Foaming Manure Pits
This subject is a little more obscure for the majority of our readers, but to those affected by it, understanding the risks and required safety steps is truly a matter of life or death. Let’s start with a brief introduction, to get everyone up to speed.
What is a foaming manure pit?
In many areas of the country, commercial pigs are raised in a barn, with a slatted floor. The floor allows urine, feces, and wasted food to fall through into a pit. The manure that is held in the pit is usually in a suspension, a semi-liquid state. The pit is usually only emptied once the entire lot of pigs have finished, and shipped out. Foaming occurs when the manure is agitated to keep it in suspension.
Dangers of foaming manure pits
Barns with significant foam are an asphyxiation risk to pigs, caretakers and the structure itself. The foam can have concentrations of methane as high as 600,000 to 700,000 ppm, which is higher than the concentration at which explosions can occur. When the foam bubbles are disturbed or broken, the captured methane is released at an explosive concentration of 50,000 to 200,000 ppm. If there is an ignition source near an explosive concentration of methane, an explosion or a flash fire could occur.
The rate of gas release from the foam on the manure can be drastically increased when the manure is agitated during pumping. This increase is especially true for hydrogen sulfide. Hydrogen sulfide is a colorless gas that smells like rotten eggs at low levels but can overcome a person’s sense of smell at levels of 100 ppm or higher. Hydrogen sulfide is heavier than air and can collect in the floor or lower areas of the pit. Exposure to hydrogen sulfide can cause eye and nose irritation, headache, nausea, and death.
Steps to prevent injuries/explosions from occurring
- Review your emergency action plan with all workers and have emergency contact numbers available at the site. It is especially important that anyone on-site during pit pumping receive training about the action plan. Fire extinguishers, hose cabinets, fire blankets, and other types of safety equipment need to be in proper working order, and easily accessible.
- Enforce no smoking rules in and around barns. Prior to agitation or pumping, turn off electrical power to any non-ventilation equipment, and extinguish any pilot lights or other ignition sources in the building.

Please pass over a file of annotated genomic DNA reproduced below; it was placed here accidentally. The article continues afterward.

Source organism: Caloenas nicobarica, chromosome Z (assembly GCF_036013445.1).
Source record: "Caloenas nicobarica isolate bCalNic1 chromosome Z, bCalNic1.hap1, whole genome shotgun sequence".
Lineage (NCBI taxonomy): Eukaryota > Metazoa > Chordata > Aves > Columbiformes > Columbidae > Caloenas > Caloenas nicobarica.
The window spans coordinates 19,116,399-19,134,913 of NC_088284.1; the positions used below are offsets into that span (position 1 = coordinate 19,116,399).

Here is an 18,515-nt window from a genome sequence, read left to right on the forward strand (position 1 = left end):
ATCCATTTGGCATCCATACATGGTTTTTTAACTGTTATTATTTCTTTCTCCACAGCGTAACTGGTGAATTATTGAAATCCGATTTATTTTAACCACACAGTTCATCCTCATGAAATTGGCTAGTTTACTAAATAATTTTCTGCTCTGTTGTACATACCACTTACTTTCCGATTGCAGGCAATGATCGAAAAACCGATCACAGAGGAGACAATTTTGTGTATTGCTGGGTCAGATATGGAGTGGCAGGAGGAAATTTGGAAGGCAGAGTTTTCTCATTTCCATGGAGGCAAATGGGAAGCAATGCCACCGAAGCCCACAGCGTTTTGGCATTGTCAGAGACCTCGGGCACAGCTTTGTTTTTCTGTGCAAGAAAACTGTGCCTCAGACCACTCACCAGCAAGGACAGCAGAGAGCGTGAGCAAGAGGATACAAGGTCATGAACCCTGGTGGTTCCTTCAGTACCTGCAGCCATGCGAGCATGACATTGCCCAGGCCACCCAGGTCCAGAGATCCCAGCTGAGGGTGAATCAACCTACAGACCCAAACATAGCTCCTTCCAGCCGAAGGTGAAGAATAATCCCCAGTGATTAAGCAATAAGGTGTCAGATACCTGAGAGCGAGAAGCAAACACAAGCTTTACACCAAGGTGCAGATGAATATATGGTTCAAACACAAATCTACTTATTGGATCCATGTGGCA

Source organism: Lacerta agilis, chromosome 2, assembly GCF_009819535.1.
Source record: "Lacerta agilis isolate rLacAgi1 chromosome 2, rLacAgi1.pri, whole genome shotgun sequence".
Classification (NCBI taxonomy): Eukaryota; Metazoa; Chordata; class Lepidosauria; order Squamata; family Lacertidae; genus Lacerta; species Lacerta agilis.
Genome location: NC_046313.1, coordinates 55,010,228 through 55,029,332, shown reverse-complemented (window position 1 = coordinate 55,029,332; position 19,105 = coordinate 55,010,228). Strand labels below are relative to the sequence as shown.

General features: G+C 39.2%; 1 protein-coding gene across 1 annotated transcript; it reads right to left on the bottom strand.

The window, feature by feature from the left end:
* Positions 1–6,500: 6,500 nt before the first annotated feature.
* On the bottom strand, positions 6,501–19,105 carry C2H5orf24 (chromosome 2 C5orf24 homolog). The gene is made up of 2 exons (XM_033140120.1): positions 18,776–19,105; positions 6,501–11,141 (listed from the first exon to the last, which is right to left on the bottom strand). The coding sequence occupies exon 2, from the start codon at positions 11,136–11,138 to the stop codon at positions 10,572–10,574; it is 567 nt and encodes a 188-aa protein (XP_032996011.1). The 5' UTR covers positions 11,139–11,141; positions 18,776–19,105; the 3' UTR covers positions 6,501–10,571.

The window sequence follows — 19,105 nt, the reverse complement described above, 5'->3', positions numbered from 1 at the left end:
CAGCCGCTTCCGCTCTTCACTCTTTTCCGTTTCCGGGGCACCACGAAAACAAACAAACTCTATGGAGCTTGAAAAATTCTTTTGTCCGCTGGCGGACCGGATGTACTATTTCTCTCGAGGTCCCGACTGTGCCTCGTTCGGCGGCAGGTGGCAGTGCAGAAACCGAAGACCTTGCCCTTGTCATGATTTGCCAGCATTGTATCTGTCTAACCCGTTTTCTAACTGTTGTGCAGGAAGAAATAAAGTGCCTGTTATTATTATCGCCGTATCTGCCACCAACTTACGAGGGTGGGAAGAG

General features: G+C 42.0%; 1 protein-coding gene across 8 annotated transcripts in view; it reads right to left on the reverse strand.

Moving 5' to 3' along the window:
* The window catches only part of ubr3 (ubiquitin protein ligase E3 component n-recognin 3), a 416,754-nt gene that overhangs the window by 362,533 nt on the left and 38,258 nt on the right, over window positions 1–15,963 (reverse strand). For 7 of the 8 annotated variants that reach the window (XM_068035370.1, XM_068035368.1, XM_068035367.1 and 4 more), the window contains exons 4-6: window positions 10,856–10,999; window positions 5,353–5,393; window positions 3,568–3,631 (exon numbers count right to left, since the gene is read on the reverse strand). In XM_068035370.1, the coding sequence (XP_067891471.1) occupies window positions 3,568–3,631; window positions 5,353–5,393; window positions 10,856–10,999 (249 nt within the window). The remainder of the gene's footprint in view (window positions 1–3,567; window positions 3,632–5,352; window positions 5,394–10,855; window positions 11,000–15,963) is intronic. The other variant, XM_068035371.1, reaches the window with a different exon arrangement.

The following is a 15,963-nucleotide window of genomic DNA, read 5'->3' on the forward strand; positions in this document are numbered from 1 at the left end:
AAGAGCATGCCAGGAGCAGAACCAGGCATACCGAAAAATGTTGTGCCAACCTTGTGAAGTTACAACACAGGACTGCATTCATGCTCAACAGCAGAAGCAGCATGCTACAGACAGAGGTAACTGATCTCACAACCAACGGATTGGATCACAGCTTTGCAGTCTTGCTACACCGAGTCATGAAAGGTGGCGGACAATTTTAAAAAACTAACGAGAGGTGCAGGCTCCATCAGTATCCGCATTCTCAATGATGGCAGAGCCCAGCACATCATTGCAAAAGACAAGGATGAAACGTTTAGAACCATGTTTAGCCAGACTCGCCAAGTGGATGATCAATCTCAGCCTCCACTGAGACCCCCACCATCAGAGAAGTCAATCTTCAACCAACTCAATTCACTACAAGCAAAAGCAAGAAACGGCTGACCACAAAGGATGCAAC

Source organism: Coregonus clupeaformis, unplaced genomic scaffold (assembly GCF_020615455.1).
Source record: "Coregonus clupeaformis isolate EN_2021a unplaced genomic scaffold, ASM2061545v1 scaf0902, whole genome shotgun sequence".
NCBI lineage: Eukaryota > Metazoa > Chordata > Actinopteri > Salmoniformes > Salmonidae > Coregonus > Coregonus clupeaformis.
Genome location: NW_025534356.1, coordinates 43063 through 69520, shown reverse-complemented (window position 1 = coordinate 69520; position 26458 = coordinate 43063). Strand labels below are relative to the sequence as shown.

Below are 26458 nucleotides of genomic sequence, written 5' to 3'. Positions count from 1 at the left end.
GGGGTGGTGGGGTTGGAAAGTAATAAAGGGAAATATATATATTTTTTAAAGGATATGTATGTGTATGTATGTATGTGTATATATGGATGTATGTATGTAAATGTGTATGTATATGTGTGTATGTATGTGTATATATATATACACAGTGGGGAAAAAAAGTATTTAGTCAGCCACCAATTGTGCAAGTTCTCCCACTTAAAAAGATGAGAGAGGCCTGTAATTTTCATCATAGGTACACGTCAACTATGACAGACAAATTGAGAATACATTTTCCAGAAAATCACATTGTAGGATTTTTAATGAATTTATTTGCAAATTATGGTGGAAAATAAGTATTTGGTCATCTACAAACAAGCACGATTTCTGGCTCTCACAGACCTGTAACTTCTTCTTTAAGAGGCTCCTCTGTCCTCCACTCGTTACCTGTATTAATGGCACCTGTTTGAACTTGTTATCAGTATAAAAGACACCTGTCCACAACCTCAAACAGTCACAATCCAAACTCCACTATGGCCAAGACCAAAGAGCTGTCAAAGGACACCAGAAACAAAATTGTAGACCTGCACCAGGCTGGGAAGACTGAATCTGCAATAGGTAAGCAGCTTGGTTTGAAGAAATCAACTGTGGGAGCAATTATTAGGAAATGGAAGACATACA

- Fully open all ventilation curtains or ventilation pivot-doors, but leave walk-in doors locked to prevent human entry. Run ventilation fans at maximum speed. Open all air inlets slightly to reduce static pressure and prevent incoming ventilation air from short-circuiting through the pump-out opening. Lowering static pressure also helps ensure the wall fans don't overpower the pit ventilation and draw pit gases up into the air space above the slats.
- Ensure that all people are out of the building and clearly tag all doors noting that the building is unsafe for entry during agitation and pumping.
- Agitate the manure keeping the jet of pressurized manure below the liquid surface. Don’t let the jet of manure strike walls or columns in the pit.
- If the pit is nearly full of manure or a combination of manure and foam, don’t agitate the manure until there is 2-3 feet of head space in the pit. Lack of head space reduces the effectiveness of the pit ventilation and allows gases to escape into the air space above the slats. Stop agitation when the manure level does not allow agitation below the liquid surface.
- Discharge all agitated manure under the manure surface. Do not shoot manure over the pit surface and do not shoot manure against walls and pillars. As the pit empties, shut down the agitation when the returning stream begins to disturb the manure surface. Continue maximum ventilation for thirty minutes after pumping has ended before re-entering the building.
Stay safe, stay alive
In the event of an overflow, breach, leak, fire, or emergency land application, be sure to have in place an evacuation route for employees. During pit pumping, remember to keep on hand the contact information of first responders, including the fire department, hospital, and police. When calling 911, give your name, location, contact information, and details about the emergency.
NEVER enter a building or manure storage structure when liquid manure is being agitated or pumped. The risk of gasses being released is too high for anyone to be inside during pumping.